While on a short term mission trip to Haiti, Denise Heesch met a little girl who, after being buried alive in the earthquake, was declared dead. Then her mother cried out to God.
The beautiful hot Haitian sun shone overhead as we followed our host up the steep, rocky road. We were visiting various families in the local community, praying and talking with whoever we met.
We scrambled up and around rebar and rocky, dusty, cinder blocks to walk across a concrete slab. Around the back of the attached cinder block “home” we approached the door on the side and call out, “Bonjour, Madame”. A woman responded in Creole, and we heard the sound of shuffling feet.
*Photo by Connie Rock
Our translator said that the girl’s mother has told us that the girl has just woken up, she will be right out with her.
While we waited in the doorway, our eyes wandered around the small room. It is sparse, well lit from the high window and doorway. The dirt floor is swept clean. The small child’s wheelchair, and the small walker are the only things in there except the small bench like seat against the one wall.
The mother calls through the sheet hanging in the doorway leading into the house. “Please enter. We will be right out”. There is six of us plus the translator. Two of us stand in the doorway, the rest come in to wait. A couple of minutes later, through the sheet, down the one step comes the little girl and the mother.
We introduce ourselves, and we get to meet Meloonda, and her mother Clarice. Meloonda is 8 years old. She is in a beautiful white dress with large fuchsia flowers on it. Her mom helps her down into her wheelchair. She squeals with delight as we come forward to say hello to her.
It is apparent she is special, but it is for reasons other than that she doesn’t have complete control of her hands and does not speak.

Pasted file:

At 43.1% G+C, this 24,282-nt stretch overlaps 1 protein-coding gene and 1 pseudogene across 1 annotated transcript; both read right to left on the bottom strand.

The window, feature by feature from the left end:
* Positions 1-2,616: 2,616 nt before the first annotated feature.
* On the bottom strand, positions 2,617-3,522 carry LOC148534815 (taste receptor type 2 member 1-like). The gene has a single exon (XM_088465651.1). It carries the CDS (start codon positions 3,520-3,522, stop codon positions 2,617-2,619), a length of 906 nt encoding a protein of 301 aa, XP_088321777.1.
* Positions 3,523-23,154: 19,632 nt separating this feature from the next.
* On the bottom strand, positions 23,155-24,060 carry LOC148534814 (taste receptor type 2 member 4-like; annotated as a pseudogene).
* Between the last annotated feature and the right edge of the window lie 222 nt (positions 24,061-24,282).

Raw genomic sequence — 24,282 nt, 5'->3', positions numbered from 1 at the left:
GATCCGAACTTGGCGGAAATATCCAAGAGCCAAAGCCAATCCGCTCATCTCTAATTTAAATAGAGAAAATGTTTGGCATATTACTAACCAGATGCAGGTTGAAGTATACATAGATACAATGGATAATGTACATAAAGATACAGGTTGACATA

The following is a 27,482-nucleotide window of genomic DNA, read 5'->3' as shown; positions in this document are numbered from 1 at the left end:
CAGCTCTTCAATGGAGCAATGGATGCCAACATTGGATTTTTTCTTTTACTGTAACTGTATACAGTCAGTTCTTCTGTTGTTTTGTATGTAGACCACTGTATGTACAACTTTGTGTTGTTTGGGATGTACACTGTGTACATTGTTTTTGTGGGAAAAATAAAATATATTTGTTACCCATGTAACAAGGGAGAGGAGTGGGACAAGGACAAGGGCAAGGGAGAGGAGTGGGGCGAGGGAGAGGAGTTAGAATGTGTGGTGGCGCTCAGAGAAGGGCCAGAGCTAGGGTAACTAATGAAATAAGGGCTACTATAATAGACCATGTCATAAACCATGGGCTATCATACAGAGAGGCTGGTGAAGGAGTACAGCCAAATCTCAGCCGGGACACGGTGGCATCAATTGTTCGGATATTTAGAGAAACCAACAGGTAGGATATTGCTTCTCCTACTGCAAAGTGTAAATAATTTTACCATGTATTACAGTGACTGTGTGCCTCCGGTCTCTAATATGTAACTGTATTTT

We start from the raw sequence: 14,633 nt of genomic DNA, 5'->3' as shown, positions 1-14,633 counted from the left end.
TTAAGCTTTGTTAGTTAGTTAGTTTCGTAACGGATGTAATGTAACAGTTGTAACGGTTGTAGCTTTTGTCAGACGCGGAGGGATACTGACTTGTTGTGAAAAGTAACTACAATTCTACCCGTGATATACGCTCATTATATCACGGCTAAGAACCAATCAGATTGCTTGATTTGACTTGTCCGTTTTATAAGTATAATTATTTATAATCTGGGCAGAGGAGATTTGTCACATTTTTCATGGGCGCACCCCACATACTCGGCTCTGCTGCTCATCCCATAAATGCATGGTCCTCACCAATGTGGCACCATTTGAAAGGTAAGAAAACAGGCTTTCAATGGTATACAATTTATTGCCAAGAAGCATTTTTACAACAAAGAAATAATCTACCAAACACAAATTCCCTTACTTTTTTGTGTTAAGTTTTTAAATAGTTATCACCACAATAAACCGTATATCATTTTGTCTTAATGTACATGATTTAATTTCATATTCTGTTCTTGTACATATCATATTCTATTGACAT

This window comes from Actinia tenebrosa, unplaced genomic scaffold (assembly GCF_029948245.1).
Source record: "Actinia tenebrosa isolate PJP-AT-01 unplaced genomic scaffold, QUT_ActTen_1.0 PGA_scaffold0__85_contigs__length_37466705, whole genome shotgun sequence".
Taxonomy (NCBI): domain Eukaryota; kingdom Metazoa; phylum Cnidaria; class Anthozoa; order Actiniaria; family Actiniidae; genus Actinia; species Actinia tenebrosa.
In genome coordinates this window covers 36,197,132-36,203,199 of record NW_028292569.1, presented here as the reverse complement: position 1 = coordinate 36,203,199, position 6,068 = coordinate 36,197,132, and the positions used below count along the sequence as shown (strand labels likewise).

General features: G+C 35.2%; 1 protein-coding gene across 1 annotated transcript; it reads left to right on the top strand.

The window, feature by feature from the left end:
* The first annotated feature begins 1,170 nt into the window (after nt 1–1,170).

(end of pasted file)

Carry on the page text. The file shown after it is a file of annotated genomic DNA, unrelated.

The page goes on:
Clarice begins to tell us her story: Meloonda was a typical five-year-old when the earthquake came. She was about to leave for school, with her hair up in ribbons when the earth shook. By the time that the earth stood still again, Clarice was covering Meloonda’s body with her own. They were buried beneath the rubble. Her two other older children were also buried beneath the rubble, but separated by a cinder block wall. She called to them and heard their voices. The older children had been huddled in the corner, so were saved from the falling debris.
Clarice instructed them to get some rocks, to break their way through the wall to where she was trapped. Then they found something to tear through the galvanized steel roof. When they were finally through, Meloonda was not breathing and was unresponsive.
They worked on her to try to restore her breathing, but Clarice’s husband and some other men said that she was dead.
When they started to wrap her up to begin preparations for burial. Clarice called out to God. She said “Oh God, I am your servant! Please give her back to me, as I have loved and served you”. She yelled to the men to unwrap her daughter because she is not dead.
And Meloonda began to breathe again.
Meloonda lived in hospital for two months. Her spine had been severely damaged, her brain suffered from lack of oxygen for 20 minutes or so. The doctors said she will never speak or walk again.
But God has another plan for Meloonda. She has been starting to walk, and can say “Momma and Daddy.” And if you look into her beautiful eyes and tell her she is “Belle, tres belle” (beautiful, very beautiful), her beautiful shrieks of joy and the movements of her body are evidence that God is not bound by the knowledge and medicine of man.
Our team had the privilege of praying for Meloonda and her mom, that God would continue to heal her and bless them. Leaving their home, we all agreed: we are the ones who have been blessed by the Godly example of a mother’s faith…and the blessing of our faithful God.